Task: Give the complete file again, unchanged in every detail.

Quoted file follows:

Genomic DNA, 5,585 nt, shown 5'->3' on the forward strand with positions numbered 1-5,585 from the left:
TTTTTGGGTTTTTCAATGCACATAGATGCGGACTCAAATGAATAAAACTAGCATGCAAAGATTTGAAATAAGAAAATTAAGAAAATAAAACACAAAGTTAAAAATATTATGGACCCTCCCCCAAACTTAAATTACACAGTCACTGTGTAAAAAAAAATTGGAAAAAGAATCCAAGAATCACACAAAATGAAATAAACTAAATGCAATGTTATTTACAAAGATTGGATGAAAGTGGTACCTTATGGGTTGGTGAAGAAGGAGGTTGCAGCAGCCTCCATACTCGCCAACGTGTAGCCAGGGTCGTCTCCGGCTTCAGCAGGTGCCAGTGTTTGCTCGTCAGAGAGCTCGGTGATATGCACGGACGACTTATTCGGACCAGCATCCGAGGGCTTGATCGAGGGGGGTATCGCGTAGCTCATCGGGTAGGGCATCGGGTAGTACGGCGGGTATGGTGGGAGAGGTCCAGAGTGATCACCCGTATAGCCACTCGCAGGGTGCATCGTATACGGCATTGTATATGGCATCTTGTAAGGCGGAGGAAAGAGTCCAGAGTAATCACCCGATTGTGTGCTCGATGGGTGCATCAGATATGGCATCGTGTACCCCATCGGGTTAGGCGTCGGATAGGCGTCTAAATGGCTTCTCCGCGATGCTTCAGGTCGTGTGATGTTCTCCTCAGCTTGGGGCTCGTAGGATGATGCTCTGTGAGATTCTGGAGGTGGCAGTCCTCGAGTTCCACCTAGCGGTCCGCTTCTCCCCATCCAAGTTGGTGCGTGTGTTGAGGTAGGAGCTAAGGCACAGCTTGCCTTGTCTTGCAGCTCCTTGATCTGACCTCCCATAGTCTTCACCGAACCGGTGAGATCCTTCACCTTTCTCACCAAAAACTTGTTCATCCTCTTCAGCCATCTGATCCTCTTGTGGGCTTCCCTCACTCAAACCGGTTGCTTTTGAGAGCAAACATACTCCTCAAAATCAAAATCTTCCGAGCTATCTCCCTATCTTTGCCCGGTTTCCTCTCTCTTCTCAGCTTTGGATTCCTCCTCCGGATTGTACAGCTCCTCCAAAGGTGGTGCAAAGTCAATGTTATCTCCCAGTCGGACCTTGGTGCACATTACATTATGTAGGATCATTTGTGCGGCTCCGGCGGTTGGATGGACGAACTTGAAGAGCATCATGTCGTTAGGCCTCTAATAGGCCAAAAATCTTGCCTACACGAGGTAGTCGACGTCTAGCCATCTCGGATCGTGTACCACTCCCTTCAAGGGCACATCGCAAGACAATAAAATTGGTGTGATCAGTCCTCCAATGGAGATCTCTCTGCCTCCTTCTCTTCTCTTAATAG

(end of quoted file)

Genomic DNA, 5,585 nt, shown 5'->3' on the forward strand with positions numbered 1-5,585 from the left:
TTTTTGGGTTTTTCAATGCACATAGATGCGGACTCAAATGAATAAAACTAGCATGCAAAGATTTGAAATAAGAAAATTAAGAAAATAAAACACAAAGTTAAAAATATTATGGACCCTCCCCCAAACTTAAATTACACAGTCACTGTGTAAAAAAAAATTGGAAAAAGAATCCAAGAATCACACAAAATGAAATAAACTAAATGCAATGTTATTTACAAAGATTGGATGAAAGTGGTACCTTATGGGTTGGTGAAGAAGGAGGTTGCAGCAGCCTCCATACTCGCCAACGTGTAGCCAGGGTCGTCTCCGGCTTCAGCAGGTGCCAGTGTTTGCTCGTCAGAGAGCTCGGTGATATGCACGGACGACTTATTCGGACCAGCATCCGAGGGCTTGATCGAGGGGGGTATCGCGTAGCTCATCGGGTAGGGCATCGGGTAGTACGGCGGGTATGGTGGGAGAGGTCCAGAGTGATCACCCGTATAGCCACTCGCAGGGTGCATCGTATACGGCATTGTATATGGCATCTTGTAAGGCGGAGGAAAGAGTCCAGAGTAATCACCCGATTGTGTGCTCGATGGGTGCATCAGATATGGCATCGTGTACCCCATCGGGTTAGGCGTCGGATAGGCGTCTAAATGGCTTCTCCGCGATGCTTCAGGTCGTGTGATGTTCTCCTCAGCTTGGGGCTCGTAGGATGATGCTCTGTGAGATTCTGGAGGTGGCAGTCCTCGAGTTCCACCTAGCGGTCCGCTTCTCCCCATCCAAGTTGGTGCGTGTGTTGAGGTAGGAGCTAAGGCACAGCTTGCCTTGTCTTGCAGCTCCTTGATCTGACCTCCCATAGTCTTCACCGAACCGGTGAGATCCTTCACCTTTCTCACCAAAAACTTGTTCATCCTCTTCAGCCATCTGATCCTCTTGTGGGCTTCCCTCACTCAAACCGGTTGCTTTTGAGAGCAAACATACTCCTCAAAATCAAAATCTTCCGAGCTATCTCCCTATCTTTGCCCGGTTTCCTCTCTCTTCTCAGCTTTGGATTCCTCCTCCGGATTGTACAGCTCCTCCAAAGGTGGTGCAAAGTCAATGTTATCTCCCAGTCGGACCTTGGTGCACATTACATTATGTAGGATCATTTGTGCGGCTCCGGCGGTTGGATGGACGAACTTGAAGAGCATCATGTCGTTAGGCCTCTAATAGGCCAAAAATCTTGCCTACACGAGGTAGTCGACGTCTAGCCATCTCGGATCGTGTACCACTCCCTTCAAGGGCACATCGCAAGACAATAAAATTGGTGTGATCAGTCCTCCAATGGAGATCTCTCTGCCTCCTTCTCTTCTCTTAATAG